Sept. 10, 2010
By Matt Winkeljohn
If you were to draw up a textbook definition of an A-back in Georgia Tech head coach Paul Johnson’s unusual offense, Orwin Smith would match many of the criteria. A lot of that is because while growing up in Phenix City, Ala., he had little choice but to play big.
Excellent speed, check.
More than a willing blocker, check.
Size that’s more than supreme (6-feet-plus and about 205 pounds), check.
Receiving skills, check.
Tempo, double check.
Johnson said early in the week that the sophomore might start today at Kansas. Although Johnson said Wednesday that Marcus Wright is also in the running with Smith to possibly bump Embry Peeples out of a starting role, even if Smith does not start he’ll play plenty because Johnson said, “I just think he plays harder than the other guys.”
Smith’s primary assets are difficult to teach. He plays with discernible pace, and a proclivity for handing out punishment even though he’s first and foremost a speed back.
It’s come naturally. Beyond never-ending competition with twin brother Robert, Smith’s been banging away — and getting banged on – for quite some time.
“We always played football, whether it was in the streets or the grass, from the smallest lot to the biggest. I think growing up I started playing ball when I was 7, and it was always against the older guys,” he said. “It forced me to carry on and be aggressive.”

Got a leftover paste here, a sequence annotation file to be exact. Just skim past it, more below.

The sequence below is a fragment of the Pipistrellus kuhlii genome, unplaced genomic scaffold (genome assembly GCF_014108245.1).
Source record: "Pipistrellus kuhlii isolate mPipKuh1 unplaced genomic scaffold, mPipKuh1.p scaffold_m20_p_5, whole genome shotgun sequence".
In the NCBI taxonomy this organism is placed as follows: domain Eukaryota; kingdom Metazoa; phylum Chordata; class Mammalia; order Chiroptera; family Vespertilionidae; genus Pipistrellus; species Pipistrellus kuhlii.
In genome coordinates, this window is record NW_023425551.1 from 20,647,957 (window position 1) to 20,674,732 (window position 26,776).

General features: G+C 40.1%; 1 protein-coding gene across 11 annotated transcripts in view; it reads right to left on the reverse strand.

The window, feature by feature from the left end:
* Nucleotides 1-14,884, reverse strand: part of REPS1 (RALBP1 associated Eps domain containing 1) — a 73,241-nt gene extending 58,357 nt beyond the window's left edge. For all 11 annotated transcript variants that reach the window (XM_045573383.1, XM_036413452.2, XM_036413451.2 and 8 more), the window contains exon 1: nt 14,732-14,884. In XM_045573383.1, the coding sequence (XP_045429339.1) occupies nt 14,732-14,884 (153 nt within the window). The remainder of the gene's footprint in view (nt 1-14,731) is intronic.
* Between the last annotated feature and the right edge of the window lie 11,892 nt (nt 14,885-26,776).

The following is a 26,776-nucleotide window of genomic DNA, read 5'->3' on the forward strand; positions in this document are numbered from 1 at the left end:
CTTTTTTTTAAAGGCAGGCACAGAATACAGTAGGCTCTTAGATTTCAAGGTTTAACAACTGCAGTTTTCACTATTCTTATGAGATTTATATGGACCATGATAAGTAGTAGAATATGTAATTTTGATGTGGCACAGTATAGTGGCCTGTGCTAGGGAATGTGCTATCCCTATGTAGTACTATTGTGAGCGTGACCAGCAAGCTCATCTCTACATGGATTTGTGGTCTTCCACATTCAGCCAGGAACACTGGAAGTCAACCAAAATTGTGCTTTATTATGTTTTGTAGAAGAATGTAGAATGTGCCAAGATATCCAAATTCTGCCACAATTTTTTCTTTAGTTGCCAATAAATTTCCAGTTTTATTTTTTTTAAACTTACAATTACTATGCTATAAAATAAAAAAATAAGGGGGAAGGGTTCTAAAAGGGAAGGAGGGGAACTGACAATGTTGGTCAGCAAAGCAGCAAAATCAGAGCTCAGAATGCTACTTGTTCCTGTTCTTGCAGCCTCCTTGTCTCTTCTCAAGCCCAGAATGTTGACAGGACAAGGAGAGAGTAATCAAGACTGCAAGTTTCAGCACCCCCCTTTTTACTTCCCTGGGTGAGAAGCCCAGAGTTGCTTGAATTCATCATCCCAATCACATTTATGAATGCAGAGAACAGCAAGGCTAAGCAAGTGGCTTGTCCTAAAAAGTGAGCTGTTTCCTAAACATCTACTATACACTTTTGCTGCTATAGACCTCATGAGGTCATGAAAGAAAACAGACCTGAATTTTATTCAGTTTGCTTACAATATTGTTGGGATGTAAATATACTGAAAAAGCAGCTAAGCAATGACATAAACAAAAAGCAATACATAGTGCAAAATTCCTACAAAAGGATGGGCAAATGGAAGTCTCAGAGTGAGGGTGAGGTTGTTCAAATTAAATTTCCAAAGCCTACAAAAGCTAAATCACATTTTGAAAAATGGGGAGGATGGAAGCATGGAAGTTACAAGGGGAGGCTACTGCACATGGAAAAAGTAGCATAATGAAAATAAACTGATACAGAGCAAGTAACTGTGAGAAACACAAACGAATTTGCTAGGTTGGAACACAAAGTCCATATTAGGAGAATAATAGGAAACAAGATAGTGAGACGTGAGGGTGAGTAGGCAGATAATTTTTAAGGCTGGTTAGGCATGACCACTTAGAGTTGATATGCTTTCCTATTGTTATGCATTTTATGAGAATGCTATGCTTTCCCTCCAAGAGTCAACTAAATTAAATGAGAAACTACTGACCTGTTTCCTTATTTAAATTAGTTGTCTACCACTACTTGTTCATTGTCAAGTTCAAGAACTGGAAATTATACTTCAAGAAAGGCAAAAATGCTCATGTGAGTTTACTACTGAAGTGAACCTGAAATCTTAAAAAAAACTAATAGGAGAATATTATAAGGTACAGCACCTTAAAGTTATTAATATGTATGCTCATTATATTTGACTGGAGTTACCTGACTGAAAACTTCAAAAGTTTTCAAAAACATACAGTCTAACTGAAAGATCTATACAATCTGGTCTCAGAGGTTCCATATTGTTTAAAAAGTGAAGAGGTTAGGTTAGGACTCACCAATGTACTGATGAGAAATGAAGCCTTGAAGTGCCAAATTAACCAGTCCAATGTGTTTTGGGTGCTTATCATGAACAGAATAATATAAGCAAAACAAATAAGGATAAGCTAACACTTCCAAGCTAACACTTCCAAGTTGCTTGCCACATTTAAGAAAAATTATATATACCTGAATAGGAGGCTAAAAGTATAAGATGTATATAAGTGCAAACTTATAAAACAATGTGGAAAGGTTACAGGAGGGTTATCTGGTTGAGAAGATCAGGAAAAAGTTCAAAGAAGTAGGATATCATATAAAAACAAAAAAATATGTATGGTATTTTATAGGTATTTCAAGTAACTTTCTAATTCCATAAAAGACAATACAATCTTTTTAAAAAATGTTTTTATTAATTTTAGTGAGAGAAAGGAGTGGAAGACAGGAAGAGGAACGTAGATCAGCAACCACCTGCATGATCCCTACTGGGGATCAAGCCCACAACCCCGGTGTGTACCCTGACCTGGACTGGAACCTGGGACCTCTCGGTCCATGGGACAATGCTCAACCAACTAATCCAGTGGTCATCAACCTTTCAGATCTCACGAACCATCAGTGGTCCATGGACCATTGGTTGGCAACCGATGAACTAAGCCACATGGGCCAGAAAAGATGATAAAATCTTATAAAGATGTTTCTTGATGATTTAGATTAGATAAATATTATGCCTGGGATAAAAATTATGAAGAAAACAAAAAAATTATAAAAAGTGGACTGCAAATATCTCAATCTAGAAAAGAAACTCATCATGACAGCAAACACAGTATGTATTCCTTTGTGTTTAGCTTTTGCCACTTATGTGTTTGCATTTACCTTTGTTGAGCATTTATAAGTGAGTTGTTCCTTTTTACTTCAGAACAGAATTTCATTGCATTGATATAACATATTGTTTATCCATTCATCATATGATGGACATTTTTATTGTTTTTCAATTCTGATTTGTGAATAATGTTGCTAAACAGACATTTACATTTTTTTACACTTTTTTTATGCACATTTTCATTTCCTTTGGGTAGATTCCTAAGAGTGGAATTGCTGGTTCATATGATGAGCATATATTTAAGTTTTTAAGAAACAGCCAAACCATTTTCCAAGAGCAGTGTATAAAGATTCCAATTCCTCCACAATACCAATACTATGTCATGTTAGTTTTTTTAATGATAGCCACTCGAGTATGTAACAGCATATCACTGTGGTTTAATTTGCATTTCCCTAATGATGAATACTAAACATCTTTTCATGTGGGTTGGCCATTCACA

Smith, who as a freshman set school records for kickoff returns (37) and kickoff return yardage (888) in a season, had a high school coach with a certain idea that would appeal to Johnson, a suggestion that reinforced what Smith already was about: never mind whether you’re playing offense or defense; Central High coach Keith Wicker would say, “It’s like a boxer . . . it’s better to give a blow than take one.”
Although he rushed the ball just five times for 25 yards last season, Smith was on the field quite a bit as the season wore onward. He caught a couple passes, and might factor that way from this season.
The trick is one of his strengths, route-running, often calls upon one of his weaknesses. He’s trying to improve at knowing what route to adjust into based on defensive alignment. Johnson said Smith needs to “better understand” what Tech is trying to do on a play-to-play basis.
Here’s a better explanation: “If we go out there expecting one defense, and they have a whole different defense, I have to know what to do against that defense,” Smith said. “I’m one of the better route runners, and he wants me to be more consistent [at running the right routes against certain defenses].”